The Warm Tears of London Bridge 1927

I walked along that bridge one day, alone, cut off, frightened, frozen, trapped.

I walked along that bridge on a late Saturday morning, on a day when the City of London becomes a ghost town, when the call of the family sucks the living daylights out of the place, but the call of the family never called on me, and as I paced the flagstones in this momentous place, I found it wasn’t momentous anymore, it was neglected, nothing, just me, an infinitesimally small amount of significance, verging on nothing, merging into nothing

And one day I saw that exact same bridge, that exact same space; the emptiness flooded back into me, it was the 1920s, and I wondered how many other people had experienced that same level of despair, at exactly that point on the bridge, on a Saturday morning, and I cried tears in unison, and those tears warmed my face.

Six months later I received confirmation of the echoes of loneliness and sadness that drifted up and down London Bridge.

To provide some context you need to know that, throughout the twentieth century the British and Australian governments, in collaboration with the Catholic Church and major British children’s charities, were effectively running a child trafficking scheme, treating vulnerable children in the UK akin to livestock, and transporting them to Australia where they were used as slave labor, and subject to appalling neglect, physical and emotional abuse. The British state were able to reduce their child care bills, and the Australians were able to populate their lands with white British stock, the Catholic institutions and Children’s Charities, were able to increase their largesse through the accommodation of these children, and the subsidies offered to them by the Australian and British states.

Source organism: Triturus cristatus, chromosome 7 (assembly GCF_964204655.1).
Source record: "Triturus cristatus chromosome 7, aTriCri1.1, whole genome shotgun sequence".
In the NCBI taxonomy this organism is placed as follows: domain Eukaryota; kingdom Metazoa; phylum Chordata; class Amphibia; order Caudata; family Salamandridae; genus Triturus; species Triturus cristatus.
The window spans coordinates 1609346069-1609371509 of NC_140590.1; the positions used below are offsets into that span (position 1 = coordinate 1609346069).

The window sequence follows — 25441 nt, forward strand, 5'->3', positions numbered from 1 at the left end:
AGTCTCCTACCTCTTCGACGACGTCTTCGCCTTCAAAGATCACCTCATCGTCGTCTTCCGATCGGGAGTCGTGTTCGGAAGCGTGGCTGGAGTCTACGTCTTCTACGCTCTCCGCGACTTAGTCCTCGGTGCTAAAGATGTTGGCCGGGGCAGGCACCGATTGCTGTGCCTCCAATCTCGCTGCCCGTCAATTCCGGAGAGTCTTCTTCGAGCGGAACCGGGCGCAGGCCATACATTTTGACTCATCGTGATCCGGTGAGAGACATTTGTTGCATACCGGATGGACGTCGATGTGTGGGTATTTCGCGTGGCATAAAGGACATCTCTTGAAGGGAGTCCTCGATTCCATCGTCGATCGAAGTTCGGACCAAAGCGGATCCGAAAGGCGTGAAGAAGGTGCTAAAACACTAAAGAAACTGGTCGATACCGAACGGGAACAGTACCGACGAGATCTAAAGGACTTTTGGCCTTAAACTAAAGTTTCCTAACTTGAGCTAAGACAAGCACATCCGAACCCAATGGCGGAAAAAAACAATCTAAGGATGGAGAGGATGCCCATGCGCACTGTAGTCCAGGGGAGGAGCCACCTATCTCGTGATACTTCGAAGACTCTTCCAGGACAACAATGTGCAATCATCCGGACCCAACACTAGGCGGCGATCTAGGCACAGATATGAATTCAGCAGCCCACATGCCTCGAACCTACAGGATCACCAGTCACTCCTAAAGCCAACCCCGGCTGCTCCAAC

In the 1950s a London policeman found two boys wandering lost and alone near London Bridge. Of his account, which is featured in Margaret Humphreys’ Oranges and Sunshine he wrote:

It subsequently transpired that the boys had absconded from a children’s home in Kent. They were two boys of a family of six, three boys and three girls, whose father was a Flight Sergeant in the Royal Air Force stationed in Berlin. As you will guess the marriage had broken up and the children had been put in the care of the local authority. The lads had got as far as London Bridge Station and after crossing London Bridge and entering the City, I had found them. Their purpose in absconding was that they were are that they were on their way to Australia with a view to eventually being put to a career in family. They had mutually decided – and I can only guess their ages at about ten and six years – to run away to find their sisters to say goodbye to them before they went. I subsequently went on to have a happy and worthwhile career in the police service, reaching relatively high rank and to have five children from an extremely successful marriage, but that little incident still brings a lump to my throat. It still causes me to wonder what happened to those young boys. I can only hope they have done well and that they are still in touch with their brother and sisters. I retired some years ago and from time to time give a little talk to the Rotary Clubs, Women’s Institutes and the like. I always refer to the incident of those two lads as being the saddest moment of my police career.


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